Researchers from Europe and the US are using designs found in extreme environments to help produce nanomaterials that could eventually be used for new catalysts, liquid crystal assembly or biosensory devices.
Researchers from the UK’s John Innes Centre, the Scripps Research Institute in California and the Institut Pasteur in Paris are using designs found in extreme environments to help produce nanomaterials.
The team has identified viral nanoparticles (VNPs) that can be used to form nanobuilding blocks. VNPs are modifiable via chemical means or genetic engineering and can accurately self-assemble. Tests have revealed that they can also remain functional in harsh conditions.
The team highlighted the SIRV2 virus as being particularly suitable for use as a nanobuilding block using layer-by-layer assembly. SIRV2 is a rod-shaped, single-celled micro-organism that is found in the hot acidic sulphurous springs of Iceland. Since virus body and ends can be labelled selectively, researchers expect that arrays with different physical properties can be constructed by aligning SIRV2 particles body-to-body rather than self-assembly end-to-end.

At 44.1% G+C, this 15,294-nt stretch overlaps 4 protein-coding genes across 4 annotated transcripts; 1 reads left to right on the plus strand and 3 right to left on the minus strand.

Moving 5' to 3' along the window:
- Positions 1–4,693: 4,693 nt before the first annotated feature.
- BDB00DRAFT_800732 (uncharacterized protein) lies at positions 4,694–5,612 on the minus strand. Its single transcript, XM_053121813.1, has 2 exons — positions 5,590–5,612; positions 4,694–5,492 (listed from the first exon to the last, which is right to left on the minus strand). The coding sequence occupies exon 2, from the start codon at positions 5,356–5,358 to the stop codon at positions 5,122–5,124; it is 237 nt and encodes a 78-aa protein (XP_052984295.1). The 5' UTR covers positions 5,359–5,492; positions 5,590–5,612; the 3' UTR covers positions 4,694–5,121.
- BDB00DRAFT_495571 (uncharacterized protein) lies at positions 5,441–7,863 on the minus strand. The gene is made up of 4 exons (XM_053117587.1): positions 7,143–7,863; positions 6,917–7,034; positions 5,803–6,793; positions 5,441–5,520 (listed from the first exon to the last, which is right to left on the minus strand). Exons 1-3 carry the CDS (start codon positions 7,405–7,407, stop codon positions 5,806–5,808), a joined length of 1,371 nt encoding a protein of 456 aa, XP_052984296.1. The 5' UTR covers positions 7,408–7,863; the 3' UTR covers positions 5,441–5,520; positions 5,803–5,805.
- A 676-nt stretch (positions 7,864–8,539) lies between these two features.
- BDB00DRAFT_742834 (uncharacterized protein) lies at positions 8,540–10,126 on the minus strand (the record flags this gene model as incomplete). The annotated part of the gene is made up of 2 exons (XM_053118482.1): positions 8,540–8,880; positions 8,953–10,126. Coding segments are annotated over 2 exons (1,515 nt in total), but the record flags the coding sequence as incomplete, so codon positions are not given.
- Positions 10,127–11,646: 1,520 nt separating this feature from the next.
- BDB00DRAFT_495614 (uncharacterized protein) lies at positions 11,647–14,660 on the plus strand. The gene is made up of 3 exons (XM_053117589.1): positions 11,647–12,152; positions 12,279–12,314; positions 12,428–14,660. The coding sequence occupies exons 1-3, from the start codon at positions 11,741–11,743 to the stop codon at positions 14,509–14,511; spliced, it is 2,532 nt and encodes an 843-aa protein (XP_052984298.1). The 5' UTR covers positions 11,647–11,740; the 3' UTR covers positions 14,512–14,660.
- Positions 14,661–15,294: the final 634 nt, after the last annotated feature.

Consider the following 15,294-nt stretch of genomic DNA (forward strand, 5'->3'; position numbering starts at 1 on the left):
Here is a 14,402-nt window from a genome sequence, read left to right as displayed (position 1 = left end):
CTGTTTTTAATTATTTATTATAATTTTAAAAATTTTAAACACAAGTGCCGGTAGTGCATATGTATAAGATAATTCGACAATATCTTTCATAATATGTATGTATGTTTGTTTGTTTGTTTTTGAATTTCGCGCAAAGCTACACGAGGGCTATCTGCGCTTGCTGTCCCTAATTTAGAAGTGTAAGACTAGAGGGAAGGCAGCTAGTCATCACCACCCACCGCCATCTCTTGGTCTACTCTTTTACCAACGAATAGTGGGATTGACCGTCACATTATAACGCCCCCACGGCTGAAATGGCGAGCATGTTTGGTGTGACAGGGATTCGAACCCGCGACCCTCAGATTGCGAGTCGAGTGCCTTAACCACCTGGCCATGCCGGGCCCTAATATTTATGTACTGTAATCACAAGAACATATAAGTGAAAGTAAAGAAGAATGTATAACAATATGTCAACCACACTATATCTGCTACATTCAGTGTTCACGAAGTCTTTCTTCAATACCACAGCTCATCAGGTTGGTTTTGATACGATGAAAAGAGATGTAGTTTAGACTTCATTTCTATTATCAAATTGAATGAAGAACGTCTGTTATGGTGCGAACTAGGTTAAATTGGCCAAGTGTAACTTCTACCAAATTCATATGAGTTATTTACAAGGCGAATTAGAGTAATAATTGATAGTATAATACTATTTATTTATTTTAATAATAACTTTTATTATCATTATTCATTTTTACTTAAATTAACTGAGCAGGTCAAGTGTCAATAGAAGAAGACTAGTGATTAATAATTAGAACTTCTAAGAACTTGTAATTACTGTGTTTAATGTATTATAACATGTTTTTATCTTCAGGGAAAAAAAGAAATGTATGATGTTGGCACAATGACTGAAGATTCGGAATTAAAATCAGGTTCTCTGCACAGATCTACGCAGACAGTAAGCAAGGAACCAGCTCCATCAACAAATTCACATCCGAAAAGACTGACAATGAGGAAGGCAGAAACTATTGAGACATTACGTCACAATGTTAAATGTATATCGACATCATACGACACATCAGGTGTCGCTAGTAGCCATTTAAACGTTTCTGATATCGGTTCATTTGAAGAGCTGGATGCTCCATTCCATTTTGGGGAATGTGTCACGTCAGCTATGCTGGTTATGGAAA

This could result in a porous structure that can be used for new catalysts, liquid crystal assembly or biosensory devices. Further modifications may be possible by coupling the nanoparticles end-to-end to form more complicated structures that can be used to pattern a nanocircuit for electronic applications in nanodevices.